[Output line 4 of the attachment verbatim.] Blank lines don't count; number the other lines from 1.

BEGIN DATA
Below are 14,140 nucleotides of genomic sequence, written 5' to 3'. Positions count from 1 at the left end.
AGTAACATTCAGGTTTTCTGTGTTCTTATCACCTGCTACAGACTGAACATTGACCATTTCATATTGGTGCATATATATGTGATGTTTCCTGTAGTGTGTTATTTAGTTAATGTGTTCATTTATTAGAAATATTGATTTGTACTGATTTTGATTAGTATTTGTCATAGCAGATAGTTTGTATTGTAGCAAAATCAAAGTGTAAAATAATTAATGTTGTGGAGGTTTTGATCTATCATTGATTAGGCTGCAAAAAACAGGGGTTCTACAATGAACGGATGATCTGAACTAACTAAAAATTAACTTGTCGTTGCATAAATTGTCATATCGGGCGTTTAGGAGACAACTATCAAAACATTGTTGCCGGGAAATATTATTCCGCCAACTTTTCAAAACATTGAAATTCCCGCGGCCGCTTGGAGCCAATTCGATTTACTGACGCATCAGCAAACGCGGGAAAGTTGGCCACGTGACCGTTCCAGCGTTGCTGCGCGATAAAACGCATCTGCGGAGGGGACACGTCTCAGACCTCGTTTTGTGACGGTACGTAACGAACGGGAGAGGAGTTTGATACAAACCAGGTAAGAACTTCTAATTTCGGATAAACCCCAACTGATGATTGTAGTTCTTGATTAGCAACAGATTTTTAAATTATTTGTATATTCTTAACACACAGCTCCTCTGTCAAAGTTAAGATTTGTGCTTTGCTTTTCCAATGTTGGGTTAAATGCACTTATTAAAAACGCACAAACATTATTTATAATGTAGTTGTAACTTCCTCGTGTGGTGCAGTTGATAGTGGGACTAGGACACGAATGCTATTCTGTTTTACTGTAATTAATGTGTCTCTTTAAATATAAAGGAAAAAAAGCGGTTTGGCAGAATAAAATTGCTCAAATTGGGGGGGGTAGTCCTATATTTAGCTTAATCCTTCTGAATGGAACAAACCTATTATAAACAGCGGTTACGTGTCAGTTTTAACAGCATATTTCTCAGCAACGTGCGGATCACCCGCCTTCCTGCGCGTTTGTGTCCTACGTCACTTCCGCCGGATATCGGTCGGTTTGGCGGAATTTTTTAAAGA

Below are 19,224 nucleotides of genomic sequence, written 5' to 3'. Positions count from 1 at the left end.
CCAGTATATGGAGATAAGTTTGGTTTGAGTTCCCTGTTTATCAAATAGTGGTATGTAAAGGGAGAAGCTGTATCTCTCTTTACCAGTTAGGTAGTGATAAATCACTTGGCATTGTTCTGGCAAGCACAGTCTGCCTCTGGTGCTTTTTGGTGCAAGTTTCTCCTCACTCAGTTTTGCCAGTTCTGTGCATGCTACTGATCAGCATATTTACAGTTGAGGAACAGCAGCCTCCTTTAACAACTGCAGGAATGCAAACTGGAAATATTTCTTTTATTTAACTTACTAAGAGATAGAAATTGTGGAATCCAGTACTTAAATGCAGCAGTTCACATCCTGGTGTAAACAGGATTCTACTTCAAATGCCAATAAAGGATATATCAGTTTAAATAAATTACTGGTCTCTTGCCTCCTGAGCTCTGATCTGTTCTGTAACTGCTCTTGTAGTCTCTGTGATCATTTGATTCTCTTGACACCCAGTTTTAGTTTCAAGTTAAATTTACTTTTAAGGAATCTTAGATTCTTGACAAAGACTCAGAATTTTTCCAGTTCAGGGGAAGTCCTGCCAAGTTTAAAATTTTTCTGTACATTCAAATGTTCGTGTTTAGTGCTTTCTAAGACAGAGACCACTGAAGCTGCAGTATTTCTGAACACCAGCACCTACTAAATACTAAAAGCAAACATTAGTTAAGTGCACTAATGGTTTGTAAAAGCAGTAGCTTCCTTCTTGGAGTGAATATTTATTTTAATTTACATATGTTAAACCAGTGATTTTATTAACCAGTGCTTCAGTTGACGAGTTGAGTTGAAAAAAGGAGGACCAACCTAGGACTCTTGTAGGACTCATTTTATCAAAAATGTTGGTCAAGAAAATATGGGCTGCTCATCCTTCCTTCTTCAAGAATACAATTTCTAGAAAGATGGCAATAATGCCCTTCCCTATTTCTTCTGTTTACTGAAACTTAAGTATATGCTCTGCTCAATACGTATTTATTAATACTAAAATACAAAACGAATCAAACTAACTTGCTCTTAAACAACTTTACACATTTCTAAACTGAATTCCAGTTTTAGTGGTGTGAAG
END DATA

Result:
CCAGTATATGGAGATAAGTTTGGTTTGAGTTCCCTGTTTATCAAATAGTGGTATGTAAAGGGAGAAGCTGTATCTCTCTTTACCAGTTAGGTAGTGATAAATCACTTGGCATTGTTCTGGCAAGCACAGTCTGCCTCTGGTGCTTTTTGGTGCAAGTTTCTCCTCACTCAGTTTTGCCAGTTCTGTGCATGCTACTGATCAGCATATTTACAGTTGAGGAACAGCAGCCTCCTTTAACAACTGCAGGAATGCAAACTGGAAATATTTCTTTTATTTAACTTACTAAGAGATAGAAATTGTGGAATCCAGTACTTAAATGCAGCAGTTCACATCCTGGTGTAAACAGGATTCTACTTCAAATGCCAATAAAGGATATATCAGTTTAAATAAATTACTGGTCTCTTGCCTCCTGAGCTCTGATCTGTTCTGTAACTGCTCTTGTAGTCTCTGTGATCATTTGATTCTCTTGACACCCAGTTTTAGTTTCAAGTTAAATTTACTTTTAAGGAATCTTAGATTCTTGACAAAGACTCAGAATTTTTCCAGTTCAGGGGAAGTCCTGCCAAGTTTAAAATTTTTCTGTACATTCAAATGTTCGTGTTTAGTGCTTTCTAAGACAGAGACCACTGAAGCTGCAGTATTTCTGAACACCAGCACCTACTAAATACTAAAAGCAAACATTAGTTAAGTGCACTAATGGTTTGTAAAAGCAGTAGCTTCCTTCTTGGAGTGAATATTTATTTTAATTTACATATGTTAAACCAGTGATTTTATTAACCAGTGCTTCAGTTGACGAGTTGAGTTGAAAAAAGGAGGACCAACCTAGGACTCTTGTAGGACTCATTTTATCAAAAATGTTGGTCAAGAAAATATGGGCTGCTCATCCTTCCTTCTTCAAGAATACAATTTCTAGAAAGATGGCAATAATGCCCTTCCCTATTTCTTCTGTTTACTGAAACTTAAGTATATGCTCTGCTCAATACGTATTTATTAATACTAAAATACAAAACGAATCAAACTAACTTGCTCTTAAACAACTTTACACATTTCTAAACTGAATTCCAGTTTTAGTGGTGTGAAG